As the final seconds of Tuesday’s nights deciding game of the Voyageurs Cup the crowd at BMO field was not in a good mood. A whole bunch of crap was being thrown towards the pitch. Lots of creative words were being directed towards the Reds and if Mo Johnston had walked into the south end he would have likely been ripped into three separate pieces.
The fans were pissed. There ain’t no other way to put it.
And they should have been. There was no excuse whatsoever for Toronto to have lost the competition. They had more resources and more talent. The only thing the USL teams had more of was desire. It was clear in the first two games of the competition that the Whitecaps and the Impact were playing these games with a little more desperation than Toronto.
Before I go on, least I be accused of just being a bitter fan, let me say this: In sports all that matters is one thing. The result. The result was in Montreal’s favour, therefore Montreal is the deserving champion. Period. If you are a USL fan hellbent on holding one over on big, bad Toronto and its fans please re-read this paragraph once more time before you make your comment.
The tournament was lost on Canada Day when TFC couldn’t find the net (well they did actually, but it was incorrectly waved off. But that’s another topic) despite dominating possession and chances. Actually, the last half of the Vancouver game saw Toronto control an opponent in more totality than at any other time in its short history. The Whitecaps bunkered down and got real lucky--there were at least two line clearances and the post was hit once. Oh and the penalty that gave Vancouver its goal was borderline to say the least (if you looked hard enough you could find three or four examples of what Jim Brennan did in every game ever played. It was a tic-tack u-14 foul that is never called in the pro game. But, it was on that day and, well…).
Against Montreal Tuesday it was similar. Anyone that looks at these games and concludes that its evidence of the USL closing that gap with MLS is trying too hard to find it. The USL isn’t closing the gap. Actually, the gap is wider than it was 10 years ago. Much wider. Tyrone Marshall’s “blows” comment aside, you would be hard pressed to find anyone that wouldn’t admit that a USL team was capable of upsetting a MLS team from time to time. By playing organized and taking maximum advantage of limited opportunities a USL team always has a chance. Just like Barnsley had a chance against Chelsea and Liverpool—and no one is going to argue that the Championship is the same quality as the Premiership.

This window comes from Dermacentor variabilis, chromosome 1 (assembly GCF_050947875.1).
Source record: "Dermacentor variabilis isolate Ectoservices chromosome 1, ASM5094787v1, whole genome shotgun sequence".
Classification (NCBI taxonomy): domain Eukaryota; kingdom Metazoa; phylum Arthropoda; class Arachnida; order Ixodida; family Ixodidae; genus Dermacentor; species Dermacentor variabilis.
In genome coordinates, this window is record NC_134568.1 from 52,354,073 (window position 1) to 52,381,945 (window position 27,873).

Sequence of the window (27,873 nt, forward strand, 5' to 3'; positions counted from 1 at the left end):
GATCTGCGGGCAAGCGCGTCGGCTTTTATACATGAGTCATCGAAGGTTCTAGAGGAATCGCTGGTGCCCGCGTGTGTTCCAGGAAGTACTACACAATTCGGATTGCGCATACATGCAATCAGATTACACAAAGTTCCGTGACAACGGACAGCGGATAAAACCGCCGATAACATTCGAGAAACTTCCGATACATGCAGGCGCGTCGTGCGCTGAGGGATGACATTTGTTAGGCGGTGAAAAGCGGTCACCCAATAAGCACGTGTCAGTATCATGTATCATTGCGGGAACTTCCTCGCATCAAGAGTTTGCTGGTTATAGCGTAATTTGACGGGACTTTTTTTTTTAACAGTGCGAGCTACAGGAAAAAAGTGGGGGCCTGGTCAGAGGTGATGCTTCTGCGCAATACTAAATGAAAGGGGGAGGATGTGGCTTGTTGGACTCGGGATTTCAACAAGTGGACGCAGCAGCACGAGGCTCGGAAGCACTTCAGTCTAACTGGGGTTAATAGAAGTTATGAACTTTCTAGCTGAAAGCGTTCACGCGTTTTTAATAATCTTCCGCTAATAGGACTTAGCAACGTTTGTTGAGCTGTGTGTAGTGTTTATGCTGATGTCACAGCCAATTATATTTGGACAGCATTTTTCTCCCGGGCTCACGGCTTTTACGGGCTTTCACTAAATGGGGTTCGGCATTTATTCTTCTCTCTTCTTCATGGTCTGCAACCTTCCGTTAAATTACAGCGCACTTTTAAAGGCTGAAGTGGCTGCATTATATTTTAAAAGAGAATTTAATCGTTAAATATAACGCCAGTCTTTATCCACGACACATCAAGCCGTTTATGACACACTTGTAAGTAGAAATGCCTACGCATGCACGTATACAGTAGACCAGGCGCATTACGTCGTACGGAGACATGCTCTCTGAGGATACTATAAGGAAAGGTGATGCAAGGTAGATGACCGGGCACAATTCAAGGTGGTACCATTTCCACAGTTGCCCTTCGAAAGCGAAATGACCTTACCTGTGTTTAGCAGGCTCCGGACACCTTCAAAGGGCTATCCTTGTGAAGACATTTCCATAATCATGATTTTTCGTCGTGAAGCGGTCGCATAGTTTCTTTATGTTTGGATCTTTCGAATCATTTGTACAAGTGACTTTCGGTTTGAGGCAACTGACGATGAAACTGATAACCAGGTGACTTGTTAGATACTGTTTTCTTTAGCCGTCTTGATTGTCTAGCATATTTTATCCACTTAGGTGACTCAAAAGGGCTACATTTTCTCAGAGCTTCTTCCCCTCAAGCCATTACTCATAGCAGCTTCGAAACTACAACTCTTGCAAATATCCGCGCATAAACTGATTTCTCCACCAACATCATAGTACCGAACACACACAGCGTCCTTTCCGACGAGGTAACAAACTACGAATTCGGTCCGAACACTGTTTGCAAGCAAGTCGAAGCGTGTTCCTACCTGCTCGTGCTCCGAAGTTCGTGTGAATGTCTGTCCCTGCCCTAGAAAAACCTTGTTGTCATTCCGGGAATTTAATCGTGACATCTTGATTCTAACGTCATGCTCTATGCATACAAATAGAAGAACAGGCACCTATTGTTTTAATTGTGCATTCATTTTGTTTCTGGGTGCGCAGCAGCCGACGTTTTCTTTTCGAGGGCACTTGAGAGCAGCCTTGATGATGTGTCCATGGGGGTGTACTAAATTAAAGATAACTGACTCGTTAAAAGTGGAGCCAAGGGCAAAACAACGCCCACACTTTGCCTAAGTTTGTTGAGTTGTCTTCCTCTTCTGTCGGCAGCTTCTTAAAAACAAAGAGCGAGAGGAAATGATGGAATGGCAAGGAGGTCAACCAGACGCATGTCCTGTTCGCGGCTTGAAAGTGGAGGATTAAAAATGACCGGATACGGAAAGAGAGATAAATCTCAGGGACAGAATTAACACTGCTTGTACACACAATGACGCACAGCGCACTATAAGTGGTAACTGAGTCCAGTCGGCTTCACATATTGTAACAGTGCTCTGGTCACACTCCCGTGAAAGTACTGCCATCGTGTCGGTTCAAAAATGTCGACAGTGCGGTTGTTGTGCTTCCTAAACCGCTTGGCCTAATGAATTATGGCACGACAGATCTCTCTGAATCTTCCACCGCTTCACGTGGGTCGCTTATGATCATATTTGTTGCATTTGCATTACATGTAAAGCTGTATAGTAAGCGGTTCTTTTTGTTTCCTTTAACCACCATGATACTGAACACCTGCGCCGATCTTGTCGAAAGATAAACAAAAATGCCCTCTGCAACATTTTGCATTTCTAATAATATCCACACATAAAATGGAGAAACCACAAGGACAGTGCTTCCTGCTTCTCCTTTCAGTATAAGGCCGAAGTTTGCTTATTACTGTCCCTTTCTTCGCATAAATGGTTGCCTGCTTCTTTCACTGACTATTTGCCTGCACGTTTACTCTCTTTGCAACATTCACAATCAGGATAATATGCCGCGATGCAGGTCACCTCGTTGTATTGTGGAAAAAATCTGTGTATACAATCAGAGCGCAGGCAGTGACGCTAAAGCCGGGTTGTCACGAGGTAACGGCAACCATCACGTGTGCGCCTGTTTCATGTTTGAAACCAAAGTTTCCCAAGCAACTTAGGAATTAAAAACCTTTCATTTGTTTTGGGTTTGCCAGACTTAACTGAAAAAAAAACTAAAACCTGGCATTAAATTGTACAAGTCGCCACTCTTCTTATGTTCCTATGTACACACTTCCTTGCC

What these four games did illustrate brilliantly are Toronto’s shortcomings. It has a one-dimensional attack that relies way too heavily on an aging target man who could be injured for the rest of the season. Telling was the fact that in TFC’s most important game of its history it started a 16-year-old kid at forward (then aimlessly threw high crosses his way all day where he was hopeless to outfight the bigger, stronger grown men for the ball in the air. Ibee Ibrahim needs the ball at his feet—late in the game as a sub—to be successful). Despite having waves and waves of attack, Toronto just couldn’t score.
To be candid, I fear for Montreal in the actual Champions League. Not so much in the first leg where it’s Nicaraguan opponents are likely of a lower quality than TFC, but in the group stage. There I worry that Montreal will be embarrassed and I worry what that will mean for the Canadian entrant moving forward. But, that’s a topic for another day.
Another worry would be that some less enlightened in Vancouver and Montreal will take the view that those cities don’t need MLS teams. After all, some might say, the USL is just as good. Look at the results in the Voyageurs Cup!
Canada needs Montreal and Vancouver in MLS. The fact that impotent TFC could only manage one win against Vancouver and Montreal this summer doesn’t change that.